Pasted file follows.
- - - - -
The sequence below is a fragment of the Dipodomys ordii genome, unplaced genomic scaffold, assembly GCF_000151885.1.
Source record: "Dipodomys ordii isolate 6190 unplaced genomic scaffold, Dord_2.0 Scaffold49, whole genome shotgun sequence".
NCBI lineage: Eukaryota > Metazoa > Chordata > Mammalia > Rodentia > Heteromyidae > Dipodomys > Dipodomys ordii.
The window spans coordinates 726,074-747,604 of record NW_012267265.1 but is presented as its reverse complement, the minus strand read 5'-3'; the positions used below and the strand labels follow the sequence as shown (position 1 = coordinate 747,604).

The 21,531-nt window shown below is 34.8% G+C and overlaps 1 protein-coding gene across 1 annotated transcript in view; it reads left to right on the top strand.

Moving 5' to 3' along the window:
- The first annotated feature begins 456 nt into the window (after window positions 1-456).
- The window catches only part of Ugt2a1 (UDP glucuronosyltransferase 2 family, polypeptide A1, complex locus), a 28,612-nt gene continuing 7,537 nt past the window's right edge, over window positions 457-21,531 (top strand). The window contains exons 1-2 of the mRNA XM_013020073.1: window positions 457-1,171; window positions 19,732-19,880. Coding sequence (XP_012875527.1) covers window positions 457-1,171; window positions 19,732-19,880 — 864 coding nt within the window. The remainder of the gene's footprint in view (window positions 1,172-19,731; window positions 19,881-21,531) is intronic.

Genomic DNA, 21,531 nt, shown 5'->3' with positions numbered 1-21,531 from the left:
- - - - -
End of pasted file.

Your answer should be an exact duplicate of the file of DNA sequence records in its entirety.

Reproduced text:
The sequence below is a fragment of the Dipodomys ordii genome, unplaced genomic scaffold, assembly GCF_000151885.1.
Source record: "Dipodomys ordii isolate 6190 unplaced genomic scaffold, Dord_2.0 Scaffold49, whole genome shotgun sequence".
NCBI lineage: Eukaryota > Metazoa > Chordata > Mammalia > Rodentia > Heteromyidae > Dipodomys > Dipodomys ordii.
The window spans coordinates 726,074-747,604 of record NW_012267265.1 but is presented as its reverse complement, the minus strand read 5'-3'; the positions used below and the strand labels follow the sequence as shown (position 1 = coordinate 747,604).

The 21,531-nt window shown below is 34.8% G+C and overlaps 1 protein-coding gene across 1 annotated transcript in view; it reads left to right on the top strand.

Moving 5' to 3' along the window:
- The first annotated feature begins 456 nt into the window (after window positions 1-456).
- The window catches only part of Ugt2a1 (UDP glucuronosyltransferase 2 family, polypeptide A1, complex locus), a 28,612-nt gene continuing 7,537 nt past the window's right edge, over window positions 457-21,531 (top strand). The window contains exons 1-2 of the mRNA XM_013020073.1: window positions 457-1,171; window positions 19,732-19,880. Coding sequence (XP_012875527.1) covers window positions 457-1,171; window positions 19,732-19,880 — 864 coding nt within the window. The remainder of the gene's footprint in view (window positions 1,172-19,731; window positions 19,881-21,531) is intronic.

Genomic DNA, 21,531 nt, shown 5'->3' with positions numbered 1-21,531 from the left: